Ghostface is back for another stab, this time attacking a new bunch of teens, in the horror franchise that definitely still loves scary movies.
Sarah Ward
January 13, 2022


Twenty-six years ago, "do you like scary movies?" stopped being just an ordinary question. Posed by a wrong-number caller who happened to be a ghostface-masked killer with a fondness for kitchen knives, it was the snappiest and savviest line in one of the 90s' biggest horror films — a feature filled with snappy and savvy lines, too — and it's now one of cinema's iconic pieces of dialogue. It also perfectly summarised Scream's whole reason for being. The franchise-starting slasher flick didn't just like scary movies, though. It was one, plus a winking, nudging comedy, and it gleefully worshipped at the altar of all horror films that came before it. Wes Craven helmed plenty of those frightening features prior to Scream, so the A Nightmare on Elm Street and The Hills Have Eyes director was well-equipped to splash around love for the genre like his villain splashed around entrails — and to eagerly and happily satirise all of horror's well-known tropes in the stab-happy process. 

If you've seen the 1996 film or its three sequels till now, you've bathed in all that scary movie affection. You might've gleaned the horror basics from their rules and references; the OG film even had its characters watch Halloween and borrows the 70s classic's stellar score for key scenes. Geeking out over spooky cinema is the franchise's main personality trait, to the point that it has its own saga-within-a-saga, aka the Stab movies, and its fifth entry — also just called Scream — wouldn't dream of making that over. The famous question gets asked, obviously. Debates rage about the genre, enough other horror films are name-checked to fill a weekend-long movie marathon, cliches get skewered and dissected, and there's a Psycho-style shower scene. 'Elevated' horror standouts The Babadook, It Follows, The Witch and Hereditary earn a shoutout as well, but Scream itself just might be an elevator horror flick. It isn't set in one, but it crams in so much scary movie love that it always feels like it's stopping every few moments to let its nods and nerding-out disembark.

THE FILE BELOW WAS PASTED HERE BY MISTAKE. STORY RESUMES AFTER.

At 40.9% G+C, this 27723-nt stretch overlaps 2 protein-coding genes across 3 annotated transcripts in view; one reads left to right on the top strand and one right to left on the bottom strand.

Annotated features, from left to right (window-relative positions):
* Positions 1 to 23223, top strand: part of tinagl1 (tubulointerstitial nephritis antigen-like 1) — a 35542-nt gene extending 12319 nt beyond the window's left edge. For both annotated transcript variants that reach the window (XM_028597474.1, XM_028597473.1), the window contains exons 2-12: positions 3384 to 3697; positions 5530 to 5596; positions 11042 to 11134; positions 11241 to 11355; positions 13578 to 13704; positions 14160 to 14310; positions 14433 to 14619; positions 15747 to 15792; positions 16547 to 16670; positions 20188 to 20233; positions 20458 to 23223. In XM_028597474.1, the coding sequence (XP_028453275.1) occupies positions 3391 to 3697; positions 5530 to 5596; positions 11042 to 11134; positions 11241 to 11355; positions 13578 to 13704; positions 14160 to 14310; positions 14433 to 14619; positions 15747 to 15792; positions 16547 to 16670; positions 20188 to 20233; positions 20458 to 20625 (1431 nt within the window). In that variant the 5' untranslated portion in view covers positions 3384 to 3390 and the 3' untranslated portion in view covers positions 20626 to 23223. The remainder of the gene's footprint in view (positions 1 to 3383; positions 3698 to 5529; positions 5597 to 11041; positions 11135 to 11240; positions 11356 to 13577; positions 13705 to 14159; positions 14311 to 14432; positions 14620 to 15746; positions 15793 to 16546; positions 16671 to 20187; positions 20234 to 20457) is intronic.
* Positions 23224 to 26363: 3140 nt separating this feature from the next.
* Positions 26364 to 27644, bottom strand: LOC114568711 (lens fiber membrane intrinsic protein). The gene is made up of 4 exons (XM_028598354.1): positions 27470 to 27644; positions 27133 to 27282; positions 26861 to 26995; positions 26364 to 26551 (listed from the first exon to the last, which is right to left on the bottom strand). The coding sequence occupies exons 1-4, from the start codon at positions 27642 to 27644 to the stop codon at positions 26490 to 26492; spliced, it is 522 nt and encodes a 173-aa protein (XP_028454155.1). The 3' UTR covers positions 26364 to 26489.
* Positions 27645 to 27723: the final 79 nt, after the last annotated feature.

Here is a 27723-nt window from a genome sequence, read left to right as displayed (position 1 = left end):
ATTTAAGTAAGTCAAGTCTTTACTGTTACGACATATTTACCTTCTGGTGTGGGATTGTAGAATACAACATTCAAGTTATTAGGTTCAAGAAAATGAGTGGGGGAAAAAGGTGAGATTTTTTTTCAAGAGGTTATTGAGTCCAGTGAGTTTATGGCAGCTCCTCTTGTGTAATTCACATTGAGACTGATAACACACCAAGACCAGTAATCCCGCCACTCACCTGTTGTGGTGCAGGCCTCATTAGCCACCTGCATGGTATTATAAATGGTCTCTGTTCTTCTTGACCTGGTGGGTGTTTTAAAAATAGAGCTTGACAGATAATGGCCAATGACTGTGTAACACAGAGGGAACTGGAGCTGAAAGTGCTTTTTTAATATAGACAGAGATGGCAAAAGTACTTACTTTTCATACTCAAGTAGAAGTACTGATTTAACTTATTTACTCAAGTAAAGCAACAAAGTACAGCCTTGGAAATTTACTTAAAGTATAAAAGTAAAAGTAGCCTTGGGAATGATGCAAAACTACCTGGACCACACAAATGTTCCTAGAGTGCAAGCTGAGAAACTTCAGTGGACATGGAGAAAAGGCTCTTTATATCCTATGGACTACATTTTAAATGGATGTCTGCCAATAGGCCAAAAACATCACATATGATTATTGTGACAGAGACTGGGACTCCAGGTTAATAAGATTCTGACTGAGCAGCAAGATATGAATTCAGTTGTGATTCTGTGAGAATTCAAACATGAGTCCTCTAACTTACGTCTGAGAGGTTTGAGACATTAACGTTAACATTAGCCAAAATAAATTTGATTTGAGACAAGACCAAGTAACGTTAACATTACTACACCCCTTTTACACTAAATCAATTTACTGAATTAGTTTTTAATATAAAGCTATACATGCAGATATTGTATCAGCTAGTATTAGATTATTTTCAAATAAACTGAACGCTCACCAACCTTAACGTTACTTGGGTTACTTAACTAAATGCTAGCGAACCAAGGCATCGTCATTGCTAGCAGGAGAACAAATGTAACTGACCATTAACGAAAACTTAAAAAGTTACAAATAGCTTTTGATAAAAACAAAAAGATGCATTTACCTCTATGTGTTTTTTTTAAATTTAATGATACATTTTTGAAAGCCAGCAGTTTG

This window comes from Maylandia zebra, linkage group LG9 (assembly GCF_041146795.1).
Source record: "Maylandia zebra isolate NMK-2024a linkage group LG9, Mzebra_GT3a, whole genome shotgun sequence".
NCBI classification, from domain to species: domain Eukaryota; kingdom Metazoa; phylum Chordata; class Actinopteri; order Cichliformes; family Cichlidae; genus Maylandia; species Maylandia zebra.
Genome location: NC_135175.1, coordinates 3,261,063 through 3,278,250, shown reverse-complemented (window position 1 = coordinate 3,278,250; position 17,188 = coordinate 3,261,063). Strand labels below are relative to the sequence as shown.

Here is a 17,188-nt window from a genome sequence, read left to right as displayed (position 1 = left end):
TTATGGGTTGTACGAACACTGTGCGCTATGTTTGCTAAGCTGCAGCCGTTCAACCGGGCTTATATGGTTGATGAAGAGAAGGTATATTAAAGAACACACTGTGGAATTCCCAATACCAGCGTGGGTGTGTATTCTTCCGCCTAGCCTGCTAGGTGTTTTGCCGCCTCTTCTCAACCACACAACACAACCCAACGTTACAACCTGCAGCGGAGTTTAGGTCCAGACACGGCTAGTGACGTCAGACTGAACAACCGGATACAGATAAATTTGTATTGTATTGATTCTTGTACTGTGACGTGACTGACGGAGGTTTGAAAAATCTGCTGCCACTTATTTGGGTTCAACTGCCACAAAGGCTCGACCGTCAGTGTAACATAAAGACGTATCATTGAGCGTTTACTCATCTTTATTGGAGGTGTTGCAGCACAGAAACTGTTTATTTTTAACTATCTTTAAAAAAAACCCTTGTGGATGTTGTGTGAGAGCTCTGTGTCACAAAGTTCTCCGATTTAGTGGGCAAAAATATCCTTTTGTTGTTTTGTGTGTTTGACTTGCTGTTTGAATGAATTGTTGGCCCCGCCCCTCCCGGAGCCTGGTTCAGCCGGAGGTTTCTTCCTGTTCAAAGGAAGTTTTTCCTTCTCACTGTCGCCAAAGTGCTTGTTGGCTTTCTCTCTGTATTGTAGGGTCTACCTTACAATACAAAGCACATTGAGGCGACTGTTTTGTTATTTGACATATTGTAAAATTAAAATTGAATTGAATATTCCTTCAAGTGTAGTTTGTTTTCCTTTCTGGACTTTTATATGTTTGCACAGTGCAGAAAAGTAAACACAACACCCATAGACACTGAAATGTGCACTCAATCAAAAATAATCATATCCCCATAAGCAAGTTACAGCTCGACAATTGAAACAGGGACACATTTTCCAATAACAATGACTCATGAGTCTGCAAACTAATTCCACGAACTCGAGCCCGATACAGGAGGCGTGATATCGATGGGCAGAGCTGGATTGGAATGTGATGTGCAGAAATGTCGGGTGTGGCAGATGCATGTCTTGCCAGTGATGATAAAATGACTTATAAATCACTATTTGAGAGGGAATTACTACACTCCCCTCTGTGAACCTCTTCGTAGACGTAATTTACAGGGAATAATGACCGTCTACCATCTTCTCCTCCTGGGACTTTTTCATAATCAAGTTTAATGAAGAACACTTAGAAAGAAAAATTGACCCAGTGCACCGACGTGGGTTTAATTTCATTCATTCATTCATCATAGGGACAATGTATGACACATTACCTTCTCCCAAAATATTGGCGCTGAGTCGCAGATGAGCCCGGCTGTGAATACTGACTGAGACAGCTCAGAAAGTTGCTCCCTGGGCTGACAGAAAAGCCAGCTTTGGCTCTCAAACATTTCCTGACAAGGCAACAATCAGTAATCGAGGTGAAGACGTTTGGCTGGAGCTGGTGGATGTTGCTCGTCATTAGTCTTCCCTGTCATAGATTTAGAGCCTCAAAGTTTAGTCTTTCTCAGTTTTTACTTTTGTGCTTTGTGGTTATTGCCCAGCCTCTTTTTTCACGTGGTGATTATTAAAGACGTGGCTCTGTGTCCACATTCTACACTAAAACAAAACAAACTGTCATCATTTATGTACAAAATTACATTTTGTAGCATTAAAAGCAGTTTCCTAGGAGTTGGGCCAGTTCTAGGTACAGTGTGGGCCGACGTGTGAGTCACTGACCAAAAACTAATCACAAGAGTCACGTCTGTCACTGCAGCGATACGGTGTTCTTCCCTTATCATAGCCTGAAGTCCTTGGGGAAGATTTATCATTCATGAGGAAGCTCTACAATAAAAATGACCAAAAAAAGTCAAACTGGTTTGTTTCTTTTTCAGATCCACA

In other words, you'd really best answer Scream's go-to query with the heartiest yes possible, and also like watching people keep nattering about all things horror. Taking over from Craven, who also directed 1997's Scream 2, 2000's Scream 3 and 2011's Scream 4 but died in 2015, Ready or Not's Matt Bettinelli-Olpin and Tyler Gillett task their next generation of slasher fodder with showing their devotion with all the subtlety of a masked murderer who can't stop taunting their prey. It's playful, irreverent, loving and meta but also overdone, even as the film has something savage to say about internet-era fandom and its non-stop demands (especially with big, popular and ongoing franchises like this). A little too often, the new Scream resembles chatting to that one person at a party who won't stop going on about the sole thing they adore, even if you love it with equal passion.